The ever-working Internet of Things is forcing us to rethink our digital identity

The Internet of Things has undoubtedly brought a lot of interesting things into our lives. While you will likely continue to do so, there are subtle ways in which technology is making humanity worse. Let’s examine some of the serious flaws that the communication and communication devices have achieved so far.

We are becoming more and more discriminatory Research shows that AI can be biased. Algorithmic bias appears when we often leave traces of human bias while creating AI. This exposes many users to discriminate online. Technology has also somehow integrated hate speech, racism and cyberbullying.

Unfortunately, all of this often turns violent in real life and the big tech companies alone cannot crack down on such issues. Therefore, this is still a major concern affecting many internet users. There is a lot of work that needs to be done to address issues of social injustice online, and to address the oppression caused by the Internet, which we see most in times of war and civil unrest.

We are getting less authentic

The perfect portrayal of ourselves is spreading across the internet and through technology. We’ve come to focus more on aesthetics than our intellect in a way, especially in the influencer community. Our cultural ideals have changed.

We become more concerned about what other people think of us rather than being happy. Not being true to your true self can lead to anxiety, depression, frustration, addiction, and a lack of meaning and fulfillment in life. In business, consumers are getting smarter at identifying non-authentic content. This is where brands play a role in ensuring that influencer marketing content is not perceived as impersonal, public or commercial.

We have become impersonal

Technology has brought the world closer together but widened the distance between people. As a result, we become connected but alone. Technology has somehow created a barrier between people.

In the presence of this “digital wall” we have lost some of the human touch in the interaction. Many people today prefer texting or emailing rather than calling or meeting. Many are sitting together in the same room with their heads bowed at their devices.

Technology has modified human behavior by creating a divide between people and reducing intimacy. The impact of this shift on parenting and child development in particular is alarming. With robots and artificial intelligence increasingly replacing human resources, human-machine interaction is set to expand.

We have become slaves to our own devices

Our devices and the apps on them are so essential that personal conversations are becoming scarce. Personal conversations tend to be richer, more persuasive, and authentic. Personally it also creates more harmony and builds a relationship.

Body language and tone of voice are the most important building blocks of effective interaction, but they can be “lost in translation” in virtual communication. Social media and device addiction are a reality. Turning off electricity has become almost impossible and will become even more difficult in the coming years.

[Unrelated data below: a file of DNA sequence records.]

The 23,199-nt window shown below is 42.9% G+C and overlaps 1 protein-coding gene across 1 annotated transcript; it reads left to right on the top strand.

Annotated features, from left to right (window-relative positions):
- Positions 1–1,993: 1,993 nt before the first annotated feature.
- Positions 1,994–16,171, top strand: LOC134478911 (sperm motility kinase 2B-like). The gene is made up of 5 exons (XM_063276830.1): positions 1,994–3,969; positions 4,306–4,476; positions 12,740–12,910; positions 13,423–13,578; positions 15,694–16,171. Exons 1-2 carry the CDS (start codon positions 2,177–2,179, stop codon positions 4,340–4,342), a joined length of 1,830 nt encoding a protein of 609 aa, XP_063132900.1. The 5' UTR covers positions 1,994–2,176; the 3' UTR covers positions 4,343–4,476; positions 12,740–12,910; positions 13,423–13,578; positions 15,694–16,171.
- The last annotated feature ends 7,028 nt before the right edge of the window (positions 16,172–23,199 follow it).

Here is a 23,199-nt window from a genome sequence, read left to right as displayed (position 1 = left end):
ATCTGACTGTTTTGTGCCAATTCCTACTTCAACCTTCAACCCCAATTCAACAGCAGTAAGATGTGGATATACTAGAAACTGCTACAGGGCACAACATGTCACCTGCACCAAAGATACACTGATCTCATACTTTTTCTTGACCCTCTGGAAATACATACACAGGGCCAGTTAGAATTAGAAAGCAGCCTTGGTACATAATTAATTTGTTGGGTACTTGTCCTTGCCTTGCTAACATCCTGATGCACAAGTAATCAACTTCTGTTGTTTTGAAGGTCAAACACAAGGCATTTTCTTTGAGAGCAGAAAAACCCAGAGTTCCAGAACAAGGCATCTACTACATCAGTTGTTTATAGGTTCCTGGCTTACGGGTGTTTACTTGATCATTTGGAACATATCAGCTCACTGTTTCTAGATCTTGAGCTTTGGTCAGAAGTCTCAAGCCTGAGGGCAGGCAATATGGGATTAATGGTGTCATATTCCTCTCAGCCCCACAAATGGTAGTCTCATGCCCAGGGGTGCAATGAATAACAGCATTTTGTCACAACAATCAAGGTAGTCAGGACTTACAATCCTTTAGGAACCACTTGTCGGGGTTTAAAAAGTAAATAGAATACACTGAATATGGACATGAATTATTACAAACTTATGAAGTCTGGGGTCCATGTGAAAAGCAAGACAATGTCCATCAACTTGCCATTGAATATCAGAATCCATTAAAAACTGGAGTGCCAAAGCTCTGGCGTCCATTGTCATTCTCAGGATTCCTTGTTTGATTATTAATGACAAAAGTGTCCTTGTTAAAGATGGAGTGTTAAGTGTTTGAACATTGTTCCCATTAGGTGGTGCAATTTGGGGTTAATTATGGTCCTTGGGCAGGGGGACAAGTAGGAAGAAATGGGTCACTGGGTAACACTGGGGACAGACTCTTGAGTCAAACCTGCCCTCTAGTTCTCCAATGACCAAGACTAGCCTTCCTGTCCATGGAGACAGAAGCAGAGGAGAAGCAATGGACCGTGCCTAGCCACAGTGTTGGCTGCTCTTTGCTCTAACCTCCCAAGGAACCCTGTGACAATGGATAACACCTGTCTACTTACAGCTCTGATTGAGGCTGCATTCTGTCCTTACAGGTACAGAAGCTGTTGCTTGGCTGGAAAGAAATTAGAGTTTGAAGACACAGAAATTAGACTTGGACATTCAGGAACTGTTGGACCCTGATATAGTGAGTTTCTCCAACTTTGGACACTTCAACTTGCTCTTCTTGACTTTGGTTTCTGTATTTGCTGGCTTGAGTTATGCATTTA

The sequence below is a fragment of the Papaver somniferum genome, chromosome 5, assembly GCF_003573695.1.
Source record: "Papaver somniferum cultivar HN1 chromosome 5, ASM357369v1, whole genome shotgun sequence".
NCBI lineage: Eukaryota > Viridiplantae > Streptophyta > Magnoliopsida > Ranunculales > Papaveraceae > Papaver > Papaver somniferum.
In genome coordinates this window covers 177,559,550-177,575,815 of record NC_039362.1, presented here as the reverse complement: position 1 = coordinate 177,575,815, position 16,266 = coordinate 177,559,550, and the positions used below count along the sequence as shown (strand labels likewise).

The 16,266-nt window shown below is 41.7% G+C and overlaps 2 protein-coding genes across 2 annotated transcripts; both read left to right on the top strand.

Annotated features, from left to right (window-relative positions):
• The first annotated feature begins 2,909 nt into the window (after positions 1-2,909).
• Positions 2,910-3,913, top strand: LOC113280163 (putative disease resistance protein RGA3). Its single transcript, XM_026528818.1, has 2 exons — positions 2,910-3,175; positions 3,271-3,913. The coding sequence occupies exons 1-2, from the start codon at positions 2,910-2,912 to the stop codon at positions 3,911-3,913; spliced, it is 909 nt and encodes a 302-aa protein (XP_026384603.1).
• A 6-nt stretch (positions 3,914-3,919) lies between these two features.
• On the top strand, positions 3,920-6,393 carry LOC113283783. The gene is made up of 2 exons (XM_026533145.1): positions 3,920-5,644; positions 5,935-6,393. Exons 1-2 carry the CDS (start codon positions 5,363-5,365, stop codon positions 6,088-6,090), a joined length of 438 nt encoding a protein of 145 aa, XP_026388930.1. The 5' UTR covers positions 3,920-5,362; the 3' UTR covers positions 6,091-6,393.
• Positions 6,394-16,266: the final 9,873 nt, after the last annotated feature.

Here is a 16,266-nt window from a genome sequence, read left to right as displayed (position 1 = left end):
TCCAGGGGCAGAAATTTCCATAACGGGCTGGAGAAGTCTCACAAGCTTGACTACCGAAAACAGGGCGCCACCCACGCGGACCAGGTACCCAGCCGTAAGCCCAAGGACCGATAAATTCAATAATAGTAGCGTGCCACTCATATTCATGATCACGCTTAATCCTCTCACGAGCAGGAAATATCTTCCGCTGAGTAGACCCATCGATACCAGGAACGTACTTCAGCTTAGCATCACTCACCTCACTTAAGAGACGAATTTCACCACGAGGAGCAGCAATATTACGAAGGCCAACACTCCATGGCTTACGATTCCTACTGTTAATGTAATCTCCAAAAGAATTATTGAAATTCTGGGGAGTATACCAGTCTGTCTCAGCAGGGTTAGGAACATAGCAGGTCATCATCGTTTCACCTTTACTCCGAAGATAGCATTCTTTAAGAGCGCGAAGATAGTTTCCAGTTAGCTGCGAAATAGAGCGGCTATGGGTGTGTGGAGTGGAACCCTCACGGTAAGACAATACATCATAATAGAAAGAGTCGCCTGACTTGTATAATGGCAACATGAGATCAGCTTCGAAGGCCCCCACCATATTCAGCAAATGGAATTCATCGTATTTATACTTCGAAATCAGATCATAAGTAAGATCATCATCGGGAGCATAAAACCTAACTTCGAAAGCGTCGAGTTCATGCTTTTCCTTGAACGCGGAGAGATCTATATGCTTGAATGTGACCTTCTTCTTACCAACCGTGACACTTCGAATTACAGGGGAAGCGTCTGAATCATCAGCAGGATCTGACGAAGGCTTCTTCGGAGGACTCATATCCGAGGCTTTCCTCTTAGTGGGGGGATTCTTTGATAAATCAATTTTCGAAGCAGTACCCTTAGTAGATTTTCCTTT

Overburdened with information, brands, marketers and influencers are feeling the increasing pressure to create more and more content, in order to compete and succeed. Huge amounts of content make their way online, from academic papers to news and insights.

This leads not only to information overload, but also to quantity over quality. But the good thing about chaos is that it inspires creativity. The more creators and content there are, the more competition there will be for a share of the voice, and this creates motivation to get more creative with your content. Artificial intelligence, wearables, and other content creation technologies boost creativity.

We are becoming more vulnerable to cyber-attacks A recent survey conducted by a US and UK based security firm revealed that nearly 40 per cent of employees who work from home adopt poor cyber security practices, compared to those who work in the office. The ubiquitous presence of technology has made us vulnerable to hackers, both as individuals and companies. Even governments.

In the past year, governments have seen a nearly 2000% increase in ransomware attacks globally. The healthcare sector suffered an 800 per cent increase in such attacks last year.

We have become unscrupulous data harvesters

Public and private data are in danger of descending into hopeless chaos thanks to technology that fails to properly protect personal data. US companies made 400 percent more ransom payments last year than the year before.

Many of us don’t realize how much data we willingly share, and how valuable that data is. Cookie tracking technology is nearing its end in 2023. With Web3, websites will interact directly with each other and with users, reducing the power of intermediaries such as Google and Facebook. This creates a decentralized space on the Internet where users maintain control over their data and interact directly with each other.

We have become very commercial

There has been a huge shift from influencer marketing to “influencer sales” across the board over the past few years. Brands, influencers, and social media platforms are increasingly and aggressively monetizing content — which makes business sense.

Take the integration of shopping technology into platforms like Instagram back in 2019 for example. I expect to see more social commerce powered by technology tools aimed at monetizing content.

We have become vulnerable to health issues

Reduced physical activity, poor posture, and eye strain cause chronic health problems and sleep disturbances.

We are becoming less empathetic

We are the meanest on the Internet! It is easier to hide behind a messenger. We are also becoming more accustomed to online violence.

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